“For a moment Anne’s heart fluttered queerly and for the first time her eyes faltered under Gilbert’s gaze and a rosy flush stained the paleness of her face. It was as if a veil that had hung before her inner consciousness had been lifted, giving to her view a revelation of unsuspected feelings and realities. Perhaps, after all, romance did not come into one’s life with pomp and blare, like a gay knight riding down; perhaps it crept to one’s side like an old friend through quiet ways; perhaps it revealed itself in seeming prose, until some sudden shaft of illumination flung athwart its pages betrayed the rhythm and the music, perhaps. . . perhaps. . .love unfolded naturally out of a beautiful friendship, as a golden-hearted rose slipping from its green sheath.”
― L.M. Montgomery, Anne of Avonlea

This month has me reflecting quite a bit on romance. It is the month that I married my love. Three years ago, we said I do. I love a good romance story. Especially ours.

You see, my husband and I were acquaintances for a long time.

We met in high school and had a ton of mutual friends. He helped me pass a computer/multi-media class. My bookworm brain is pretty good at computer applications, and growing up in the era that I have, I’m fairly confident at clicking around until I find my way. But, creating things using HTML code and javascript, not so much. And this is where knowing this guy was helpful.

And then I moved away for university. But, thanks to Facebook, I stayed in touch and, when I needed more computer help to design a website, I knew just who to go to – that friend from high school who was super into all that IT stuff.

Eventually, I moved to the same city as him. We started spending time together. I didn’t know very many people in that city and so he offered to help me meet people.

Our friendship developed over time. And, that friendship developed into love.

Many novels forget that part. It’s love at first sight, immediate romance. But often, the friendship-based love is so much sweeter of a story. It’s more romantic, because it had to struggle and fight and battle its way up from the friendship box, and climb over into the romance box.

This is a romance in which your partner really knows the real you. They’ve seen you in your worst. They’ve seen you (at least for me) in the awkward teenage years of bad hairstyles and unfortunate fashion sense. They’ve seen you in Saturday morning sweatpants, no makeup and messy hair, watching cheesy cartoons. They’ve helped you build Ikea furniture without the pressure of romance. And, they are the person you feel 100% safe around, because they are your best friend who you’ve been completely honest with (because you weren’t trying to impress them or make them fall in love with you). Instead, they fell in love with the real you, not the persona that we so often create in romantic relationships.

L.M. Montgomery got this right. And in Anne of Avonlea she explains it perfectly:

“Perhaps, after all, romance did not come into one’s life with pomp and blare, like a gay knight riding down; perhaps it crept to one’s side like an old friend through quiet ways; perhaps it revealed itself in seeming prose, until some sudden shaft of illumination flung athwart its pages betrayed the rhythm and the music, perhaps. . . perhaps. . .love unfolded naturally out of a beautiful friendship, as a golden-hearted rose slipping from its green sheath.”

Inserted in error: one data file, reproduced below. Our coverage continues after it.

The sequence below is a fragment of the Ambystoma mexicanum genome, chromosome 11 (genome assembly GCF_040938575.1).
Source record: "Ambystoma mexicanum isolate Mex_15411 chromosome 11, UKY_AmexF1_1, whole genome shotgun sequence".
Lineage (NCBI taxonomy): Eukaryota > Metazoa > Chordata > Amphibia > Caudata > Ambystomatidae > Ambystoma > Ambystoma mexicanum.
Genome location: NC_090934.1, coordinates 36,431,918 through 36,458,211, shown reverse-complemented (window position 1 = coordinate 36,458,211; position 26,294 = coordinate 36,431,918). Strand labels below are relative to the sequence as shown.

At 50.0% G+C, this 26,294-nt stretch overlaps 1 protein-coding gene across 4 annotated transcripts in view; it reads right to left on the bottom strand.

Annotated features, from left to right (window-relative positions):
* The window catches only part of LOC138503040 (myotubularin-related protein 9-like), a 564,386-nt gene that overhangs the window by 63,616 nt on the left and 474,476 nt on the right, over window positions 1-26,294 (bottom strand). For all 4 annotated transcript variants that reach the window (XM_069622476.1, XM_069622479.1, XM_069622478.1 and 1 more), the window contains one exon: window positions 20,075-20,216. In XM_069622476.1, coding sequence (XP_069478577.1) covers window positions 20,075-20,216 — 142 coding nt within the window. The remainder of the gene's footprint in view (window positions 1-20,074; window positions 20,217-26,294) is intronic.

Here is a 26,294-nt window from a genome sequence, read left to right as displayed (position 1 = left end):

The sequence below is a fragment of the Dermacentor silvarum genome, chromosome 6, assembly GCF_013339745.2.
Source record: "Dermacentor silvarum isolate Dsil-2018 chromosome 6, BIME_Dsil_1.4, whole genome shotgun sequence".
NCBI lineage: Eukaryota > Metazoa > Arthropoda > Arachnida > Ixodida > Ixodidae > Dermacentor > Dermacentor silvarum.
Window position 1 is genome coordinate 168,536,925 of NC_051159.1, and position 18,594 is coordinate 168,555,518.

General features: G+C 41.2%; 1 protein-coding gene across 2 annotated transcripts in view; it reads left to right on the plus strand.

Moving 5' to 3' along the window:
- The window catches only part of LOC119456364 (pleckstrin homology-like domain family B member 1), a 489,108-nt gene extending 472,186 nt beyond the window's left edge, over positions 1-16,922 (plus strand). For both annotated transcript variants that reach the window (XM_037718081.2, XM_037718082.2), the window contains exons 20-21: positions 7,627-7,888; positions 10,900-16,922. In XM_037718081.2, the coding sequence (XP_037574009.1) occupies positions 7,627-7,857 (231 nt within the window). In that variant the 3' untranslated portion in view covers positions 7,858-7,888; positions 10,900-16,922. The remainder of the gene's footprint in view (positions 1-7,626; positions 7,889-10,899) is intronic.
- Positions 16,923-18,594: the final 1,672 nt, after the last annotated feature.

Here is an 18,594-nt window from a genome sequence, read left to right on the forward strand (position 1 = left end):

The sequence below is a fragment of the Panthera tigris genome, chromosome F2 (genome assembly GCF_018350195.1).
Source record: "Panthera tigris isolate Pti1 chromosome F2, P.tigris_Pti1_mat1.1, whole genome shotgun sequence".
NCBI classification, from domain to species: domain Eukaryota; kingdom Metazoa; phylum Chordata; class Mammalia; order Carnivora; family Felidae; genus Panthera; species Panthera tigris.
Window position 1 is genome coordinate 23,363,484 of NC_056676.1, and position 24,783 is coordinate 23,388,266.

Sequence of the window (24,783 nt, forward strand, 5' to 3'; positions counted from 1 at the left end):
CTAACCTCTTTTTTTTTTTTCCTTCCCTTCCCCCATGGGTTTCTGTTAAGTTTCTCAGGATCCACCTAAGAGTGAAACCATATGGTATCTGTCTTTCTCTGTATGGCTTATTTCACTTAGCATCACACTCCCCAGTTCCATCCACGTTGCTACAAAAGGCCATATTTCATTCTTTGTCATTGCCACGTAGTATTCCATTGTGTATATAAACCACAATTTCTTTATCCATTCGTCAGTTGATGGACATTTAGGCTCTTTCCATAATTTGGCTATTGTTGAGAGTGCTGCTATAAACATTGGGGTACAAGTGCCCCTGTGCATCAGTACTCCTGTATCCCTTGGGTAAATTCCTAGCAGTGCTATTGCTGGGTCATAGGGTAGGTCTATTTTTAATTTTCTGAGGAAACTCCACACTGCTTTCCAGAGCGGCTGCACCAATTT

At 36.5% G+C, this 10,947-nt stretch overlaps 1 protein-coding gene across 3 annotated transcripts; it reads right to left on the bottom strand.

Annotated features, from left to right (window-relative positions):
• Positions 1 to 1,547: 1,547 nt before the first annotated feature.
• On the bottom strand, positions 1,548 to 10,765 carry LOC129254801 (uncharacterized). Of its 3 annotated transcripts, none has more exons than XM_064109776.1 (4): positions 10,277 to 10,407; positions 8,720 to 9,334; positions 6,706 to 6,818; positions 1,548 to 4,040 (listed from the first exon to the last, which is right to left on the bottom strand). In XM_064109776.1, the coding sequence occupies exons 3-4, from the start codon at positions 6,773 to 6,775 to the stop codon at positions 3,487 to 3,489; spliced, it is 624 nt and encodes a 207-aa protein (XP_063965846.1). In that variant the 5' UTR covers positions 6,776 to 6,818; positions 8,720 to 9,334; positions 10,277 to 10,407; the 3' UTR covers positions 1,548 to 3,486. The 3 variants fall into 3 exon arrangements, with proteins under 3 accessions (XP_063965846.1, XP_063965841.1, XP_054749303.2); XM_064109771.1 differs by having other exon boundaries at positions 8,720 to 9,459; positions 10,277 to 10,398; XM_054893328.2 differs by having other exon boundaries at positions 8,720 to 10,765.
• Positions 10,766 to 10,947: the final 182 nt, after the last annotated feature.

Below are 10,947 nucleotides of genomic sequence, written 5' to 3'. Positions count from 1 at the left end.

I found this quote while rereading the Anne of Green Gables books. I’d already been married and was deeply saddened that I hadn’t come across this passage while planning my wedding. This would have been a perfect reading for our ceremony. It would have gone beautifully, does go beautifully, with my own love story.

If you’re in the mood for a sweet romance that comes out of friendship, try out these books that gave me that best friends to love vibe:

  • Fangirl by Rainbow Rowell
  • Emma by Jane Austen
  • Dumplin‘ by Julie Murphy
  • Eleanor and Park by Rainbow Rowell
  • The Harry Potter series by J.K. Rowling
  • Cress by Marissa Meyer (although you might want to start the series at the beginning)

Jane Austen prize pack

To celebrate my anniversary, I’m doing a giveaway!

If you haven’t entered yet, what are you waiting for? Go to your Twitter account (or sign up for one) and put your name in the hat to win a Jane Austen prize pack (including a copy of Pride & Prejudice just like the copy my husband proposed with!). The giveaway ends on October 31!

What friendship-to-romance novels have you read?

 

  1. That’s so sweet! I actually hated my husband when I first met him haha. It took a while for me to acknowledge him and get to know him. Being best friends with your spouse is a major key in a successful and happy marriage.

    • Ha, that’s hilarious! My husband and I knew each for years and were just kind of acquaintances. Then we became friends. I wouldn’t say I hated him…but I did tell him once that he wasn’t the guy for me. And boy did he prove me wrong!

  2. Imagine me doing the same arm flailing motion I did in Starbucks when you told me how you guys met – still one of the cutest love stories I’ve heard!! This is a beautiful post and a wonderful idea, I hope one day to be half as lucky as you are!
    Happy Anniversary!

    • Awwww…Thank you!! The arm flailing was AWESOME. Also, I have your copy of Empire of Storms to give back to you!! Shall we meet up for Starbucks again? I want to hear all about your new job!

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